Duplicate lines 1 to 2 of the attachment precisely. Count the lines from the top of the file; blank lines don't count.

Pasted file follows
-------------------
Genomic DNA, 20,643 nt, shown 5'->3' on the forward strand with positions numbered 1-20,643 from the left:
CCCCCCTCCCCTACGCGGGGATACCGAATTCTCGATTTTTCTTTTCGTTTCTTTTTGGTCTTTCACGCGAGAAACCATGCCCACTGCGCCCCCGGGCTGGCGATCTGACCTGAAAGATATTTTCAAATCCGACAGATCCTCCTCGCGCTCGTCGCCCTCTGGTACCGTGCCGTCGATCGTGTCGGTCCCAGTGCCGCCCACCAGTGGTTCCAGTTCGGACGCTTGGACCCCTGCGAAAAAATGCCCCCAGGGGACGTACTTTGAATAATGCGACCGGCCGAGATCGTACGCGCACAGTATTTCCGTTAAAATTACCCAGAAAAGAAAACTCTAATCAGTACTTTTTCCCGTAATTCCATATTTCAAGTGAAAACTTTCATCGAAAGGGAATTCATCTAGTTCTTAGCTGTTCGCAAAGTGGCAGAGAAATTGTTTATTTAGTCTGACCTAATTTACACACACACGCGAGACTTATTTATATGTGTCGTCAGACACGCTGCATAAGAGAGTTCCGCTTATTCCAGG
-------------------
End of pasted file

Genomic DNA, 20,643 nt, shown 5'->3' on the forward strand with positions numbered 1-20,643 from the left:
CCCCCCTCCCCTACGCGGGGATACCGAATTCTCGATTTTTCTTTTCGTTTCTTTTTGGTCTTTCACGCGAGAAACCATGCCCACTGCGCCCCCGGGCTGGCGATCTGACCTGAAAGATATTTTCAAATCCGACAGATCCTCCTCGCGCTCGTCGCCCTCTGGTACCGTGCCGTCGATCGTGTCGGTCCCAGTGCCGCCCACCAGTGGTTCCAGTTCGGACGCTTGGACCCCTGCGAAAAAATGCCCCCAGGGGACGTACTTTGAATAATGCGACCGGCCGAGATCGTACGCGCACAGTATTTCCGTTAAAATTACCCAGAAAAGAAAACTCTAATCAGTACTTTTTCCCGTAATTCCATATTTCAAGTGAAAACTTTCATCGAAAGGGAATTCATCTAGTTCTTAGCTGTTCGCAAAGTGGCAGAGAAATTGTTTATTTAGTCTGACCTAATTTACACACACACGCGAGACTTATTTATATGTGTCGTCAGACACGCTGCATAAGAGAGTTCCGCTTATTCCAGG